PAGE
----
Performed in an outpatient lab at Cape Fear Valley Medical Center, this procedure involves the insertion of a catheter (thin plastic tube) through an artery or vein in the arm or leg into the chambers of the heart or coronary arteries. X-ray images are produced to examine blood flow to the heart and arteries to test how well the heart is pumping and determine the severity of a patient’s heart disease. With this information, a precise treatment program can be designed.
This diagnostic stress test evaluates the patient’s heart during actual physical or simulated exercise. Imaging of the heart is performed before and after exercise to determine the effect of the exercise on the heart.
Using ultrasound waves to create a two-dimensional view of the heart, this non-invasive diagnostic procedure evaluates various structures within the heart. A stress echocardiogram compares the heart’s function during exercise to its function during rest for greater precision in determining whether or not there are blockages in the arteries.
This simple diagnostic procedure evaluates the heart’s electrical activity to look for abnormalities in the muscle, valves or rhythms of the heart.
More sensitive than a routine EKG, this procedure evaluates electrical activity during physical exercise and determines the presence and severity of blockages in the arteries. The procedure is used for initial diagnosis, as well as to evaluate the effectiveness of treatment programs.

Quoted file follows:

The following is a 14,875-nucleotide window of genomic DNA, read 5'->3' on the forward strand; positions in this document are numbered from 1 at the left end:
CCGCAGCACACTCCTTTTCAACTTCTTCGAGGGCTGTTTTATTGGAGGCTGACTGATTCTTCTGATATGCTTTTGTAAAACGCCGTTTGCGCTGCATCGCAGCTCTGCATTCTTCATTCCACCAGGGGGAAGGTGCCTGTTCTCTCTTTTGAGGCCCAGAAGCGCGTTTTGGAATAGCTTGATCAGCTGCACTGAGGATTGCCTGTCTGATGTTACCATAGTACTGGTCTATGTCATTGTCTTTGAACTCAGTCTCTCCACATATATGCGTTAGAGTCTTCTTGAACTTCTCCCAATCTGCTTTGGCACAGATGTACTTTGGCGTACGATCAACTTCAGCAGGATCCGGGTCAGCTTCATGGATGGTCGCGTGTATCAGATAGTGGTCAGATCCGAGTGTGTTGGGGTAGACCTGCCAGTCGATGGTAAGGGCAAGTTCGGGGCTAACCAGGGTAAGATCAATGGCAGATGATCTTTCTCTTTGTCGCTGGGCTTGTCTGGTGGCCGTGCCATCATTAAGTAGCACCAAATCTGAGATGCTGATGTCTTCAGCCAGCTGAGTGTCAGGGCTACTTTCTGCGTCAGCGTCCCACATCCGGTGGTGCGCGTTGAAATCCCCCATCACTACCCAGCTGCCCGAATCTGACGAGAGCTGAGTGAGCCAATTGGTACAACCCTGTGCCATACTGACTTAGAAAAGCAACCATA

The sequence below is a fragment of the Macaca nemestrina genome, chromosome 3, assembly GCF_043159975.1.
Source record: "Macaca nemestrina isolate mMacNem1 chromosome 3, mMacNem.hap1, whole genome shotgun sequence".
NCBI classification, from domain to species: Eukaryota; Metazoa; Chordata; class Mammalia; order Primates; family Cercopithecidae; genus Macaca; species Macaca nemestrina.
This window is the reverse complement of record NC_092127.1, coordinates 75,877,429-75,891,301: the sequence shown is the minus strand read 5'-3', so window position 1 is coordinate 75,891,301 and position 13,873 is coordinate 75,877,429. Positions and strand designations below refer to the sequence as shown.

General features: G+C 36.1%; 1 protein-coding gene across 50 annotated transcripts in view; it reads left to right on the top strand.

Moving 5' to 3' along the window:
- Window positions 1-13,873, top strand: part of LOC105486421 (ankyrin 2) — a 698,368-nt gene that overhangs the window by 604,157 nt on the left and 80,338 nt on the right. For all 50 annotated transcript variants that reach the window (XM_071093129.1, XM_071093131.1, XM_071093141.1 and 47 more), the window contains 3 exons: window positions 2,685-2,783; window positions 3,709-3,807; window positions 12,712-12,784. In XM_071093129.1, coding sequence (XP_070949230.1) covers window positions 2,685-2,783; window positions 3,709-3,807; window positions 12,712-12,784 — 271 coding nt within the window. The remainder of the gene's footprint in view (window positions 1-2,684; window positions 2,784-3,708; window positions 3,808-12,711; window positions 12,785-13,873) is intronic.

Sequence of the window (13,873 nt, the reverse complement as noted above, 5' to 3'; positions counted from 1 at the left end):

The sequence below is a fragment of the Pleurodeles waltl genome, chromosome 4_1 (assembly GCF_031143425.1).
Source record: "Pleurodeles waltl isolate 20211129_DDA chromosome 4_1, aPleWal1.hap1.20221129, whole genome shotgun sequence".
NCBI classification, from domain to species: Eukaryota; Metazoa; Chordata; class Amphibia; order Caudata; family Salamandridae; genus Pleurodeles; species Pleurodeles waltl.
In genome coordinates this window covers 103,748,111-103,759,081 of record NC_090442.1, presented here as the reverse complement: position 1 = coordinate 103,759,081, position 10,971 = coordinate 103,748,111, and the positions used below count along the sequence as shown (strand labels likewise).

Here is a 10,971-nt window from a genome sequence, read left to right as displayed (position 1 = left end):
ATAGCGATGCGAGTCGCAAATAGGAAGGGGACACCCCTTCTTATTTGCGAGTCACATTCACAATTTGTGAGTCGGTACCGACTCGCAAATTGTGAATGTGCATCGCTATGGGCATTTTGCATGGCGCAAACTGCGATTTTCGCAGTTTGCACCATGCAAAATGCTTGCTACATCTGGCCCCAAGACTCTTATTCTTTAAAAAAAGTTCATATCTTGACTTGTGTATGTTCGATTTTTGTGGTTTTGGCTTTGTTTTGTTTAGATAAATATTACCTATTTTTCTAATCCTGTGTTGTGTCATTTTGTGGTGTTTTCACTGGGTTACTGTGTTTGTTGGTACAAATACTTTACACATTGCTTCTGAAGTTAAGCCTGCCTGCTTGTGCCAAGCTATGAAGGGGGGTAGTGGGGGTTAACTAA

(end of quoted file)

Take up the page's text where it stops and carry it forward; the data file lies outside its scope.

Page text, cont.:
For patients with pacemakers, this simple procedure allows them to send an EKG from home, by phone, to Cape Fear Valley Medical Center to evaluate their pacemaker’s performance.
Patients wear this device, which allows them to take and record an EKG during periods of dizziness, chest pain or other symptoms that happen intermittently. The device can be worn for long periods of time in an attempt to “capture” infrequent cardiac events.
A Holter Monitor is a device worn by the patient for 24 hours to record the heart’s electrical activity throughout a typical day, so any abnormalities in heart rhythm can be recorded and interpreted.
This simple procedure allows physicians to assess many aspects of the heart’s structure – and to differentiate heart problems from lung problems.
Analyzing blood samples provides valuable information regarding the cause and complications of cardiac conditions; the information also helps determine treatment options.
For patients whose condition is treated with anticoagulation medication (blood thinners), pro time tests are performed regularly to determine if the medication dosage needs to be adjusted to maintain proper blood coagulation levels.
Performed with CT imaging, with the injection of contrast dye through a simple IV, this non-invasive diagnostic test evaluates the structures of the heart, aorta and coronary arteries.
Our cardiologists use a wide range of treatment options to care for your heart – including medications and invasive and non-invasive procedures.
Medications are often the initial treatment option for patients who do not have a condition that immediately calls for more aggressive care. Our cardiologists keep up to date on the latest developments in drug therapy so we can offer new options for effective treatment of our patients.